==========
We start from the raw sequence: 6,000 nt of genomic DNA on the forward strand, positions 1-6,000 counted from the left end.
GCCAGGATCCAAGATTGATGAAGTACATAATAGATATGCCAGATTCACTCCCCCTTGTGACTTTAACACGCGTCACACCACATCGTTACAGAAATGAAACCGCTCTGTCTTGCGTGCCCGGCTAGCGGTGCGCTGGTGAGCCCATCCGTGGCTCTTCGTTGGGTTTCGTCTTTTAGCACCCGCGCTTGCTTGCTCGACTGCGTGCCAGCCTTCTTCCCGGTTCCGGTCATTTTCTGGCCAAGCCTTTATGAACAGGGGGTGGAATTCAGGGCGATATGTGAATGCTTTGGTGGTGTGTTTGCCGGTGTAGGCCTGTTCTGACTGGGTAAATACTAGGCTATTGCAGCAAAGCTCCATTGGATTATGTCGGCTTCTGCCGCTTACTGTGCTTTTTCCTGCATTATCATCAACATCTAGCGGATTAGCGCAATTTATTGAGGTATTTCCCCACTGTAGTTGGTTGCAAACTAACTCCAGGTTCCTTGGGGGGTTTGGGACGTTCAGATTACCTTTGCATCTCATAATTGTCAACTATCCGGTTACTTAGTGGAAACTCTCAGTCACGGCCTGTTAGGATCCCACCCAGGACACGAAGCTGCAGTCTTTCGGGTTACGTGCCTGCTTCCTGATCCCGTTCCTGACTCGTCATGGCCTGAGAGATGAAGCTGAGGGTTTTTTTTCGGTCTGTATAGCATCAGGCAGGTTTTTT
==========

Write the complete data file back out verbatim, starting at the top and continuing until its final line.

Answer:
We start from the raw sequence: 6,000 nt of genomic DNA on the forward strand, positions 1-6,000 counted from the left end.
GCCAGGATCCAAGATTGATGAAGTACATAATAGATATGCCAGATTCACTCCCCCTTGTGACTTTAACACGCGTCACACCACATCGTTACAGAAATGAAACCGCTCTGTCTTGCGTGCCCGGCTAGCGGTGCGCTGGTGAGCCCATCCGTGGCTCTTCGTTGGGTTTCGTCTTTTAGCACCCGCGCTTGCTTGCTCGACTGCGTGCCAGCCTTCTTCCCGGTTCCGGTCATTTTCTGGCCAAGCCTTTATGAACAGGGGGTGGAATTCAGGGCGATATGTGAATGCTTTGGTGGTGTGTTTGCCGGTGTAGGCCTGTTCTGACTGGGTAAATACTAGGCTATTGCAGCAAAGCTCCATTGGATTATGTCGGCTTCTGCCGCTTACTGTGCTTTTTCCTGCATTATCATCAACATCTAGCGGATTAGCGCAATTTATTGAGGTATTTCCCCACTGTAGTTGGTTGCAAACTAACTCCAGGTTCCTTGGGGGGTTTGGGACGTTCAGATTACCTTTGCATCTCATAATTGTCAACTATCCGGTTACTTAGTGGAAACTCTCAGTCACGGCCTGTTAGGATCCCACCCAGGACACGAAGCTGCAGTCTTTCGGGTTACGTGCCTGCTTCCTGATCCCGTTCCTGACTCGTCATGGCCTGAGAGATGAAGCTGAGGGTTTTTTTTCGGTCTGTATAGCATCAGGCAGGTTTTTT